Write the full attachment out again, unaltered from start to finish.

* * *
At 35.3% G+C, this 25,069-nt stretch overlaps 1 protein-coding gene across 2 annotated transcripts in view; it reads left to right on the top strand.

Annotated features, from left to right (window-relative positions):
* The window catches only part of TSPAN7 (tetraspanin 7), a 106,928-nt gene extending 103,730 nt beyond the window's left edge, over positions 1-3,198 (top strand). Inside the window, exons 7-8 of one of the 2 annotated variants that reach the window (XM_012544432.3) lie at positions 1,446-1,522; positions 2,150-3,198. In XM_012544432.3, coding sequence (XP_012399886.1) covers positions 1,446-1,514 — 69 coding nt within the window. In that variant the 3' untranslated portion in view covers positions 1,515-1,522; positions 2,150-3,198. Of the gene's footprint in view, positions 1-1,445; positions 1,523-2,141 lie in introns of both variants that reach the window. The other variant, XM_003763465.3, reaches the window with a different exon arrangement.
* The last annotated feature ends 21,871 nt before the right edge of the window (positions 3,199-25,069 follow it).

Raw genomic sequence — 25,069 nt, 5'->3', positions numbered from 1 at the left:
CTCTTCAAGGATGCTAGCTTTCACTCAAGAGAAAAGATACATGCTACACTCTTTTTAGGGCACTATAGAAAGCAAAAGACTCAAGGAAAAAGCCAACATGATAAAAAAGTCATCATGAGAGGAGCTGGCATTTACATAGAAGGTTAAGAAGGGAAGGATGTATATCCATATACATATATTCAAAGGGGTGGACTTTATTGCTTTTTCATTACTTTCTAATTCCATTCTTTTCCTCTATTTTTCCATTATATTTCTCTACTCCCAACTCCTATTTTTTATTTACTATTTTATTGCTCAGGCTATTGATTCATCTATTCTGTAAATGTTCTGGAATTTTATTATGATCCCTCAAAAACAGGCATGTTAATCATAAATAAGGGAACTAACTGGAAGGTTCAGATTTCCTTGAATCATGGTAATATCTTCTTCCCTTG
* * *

At 35.3% G+C, this 25,069-nt stretch overlaps 1 protein-coding gene across 2 annotated transcripts in view; it reads left to right on the top strand.

Annotated features, from left to right (window-relative positions):
* The window catches only part of TSPAN7 (tetraspanin 7), a 106,928-nt gene extending 103,730 nt beyond the window's left edge, over positions 1-3,198 (top strand). Inside the window, exons 7-8 of one of the 2 annotated variants that reach the window (XM_012544432.3) lie at positions 1,446-1,522; positions 2,150-3,198. In XM_012544432.3, coding sequence (XP_012399886.1) covers positions 1,446-1,514 — 69 coding nt within the window. In that variant the 3' untranslated portion in view covers positions 1,515-1,522; positions 2,150-3,198. Of the gene's footprint in view, positions 1-1,445; positions 1,523-2,141 lie in introns of both variants that reach the window. The other variant, XM_003763465.3, reaches the window with a different exon arrangement.
* The last annotated feature ends 21,871 nt before the right edge of the window (positions 3,199-25,069 follow it).

Raw genomic sequence — 25,069 nt, 5'->3', positions numbered from 1 at the left:
CTCTTCAAGGATGCTAGCTTTCACTCAAGAGAAAAGATACATGCTACACTCTTTTTAGGGCACTATAGAAAGCAAAAGACTCAAGGAAAAAGCCAACATGATAAAAAAGTCATCATGAGAGGAGCTGGCATTTACATAGAAGGTTAAGAAGGGAAGGATGTATATCCATATACATATATTCAAAGGGGTGGACTTTATTGCTTTTTCATTACTTTCTAATTCCATTCTTTTCCTCTATTTTTCCATTATATTTCTCTACTCCCAACTCCTATTTTTTATTTACTATTTTATTGCTCAGGCTATTGATTCATCTATTCTGTAAATGTTCTGGAATTTTATTATGATCCCTCAAAAACAGGCATGTTAATCATAAATAAGGGAACTAACTGGAAGGTTCAGATTTCCTTGAATCATGGTAATATCTTCTTCCCTTG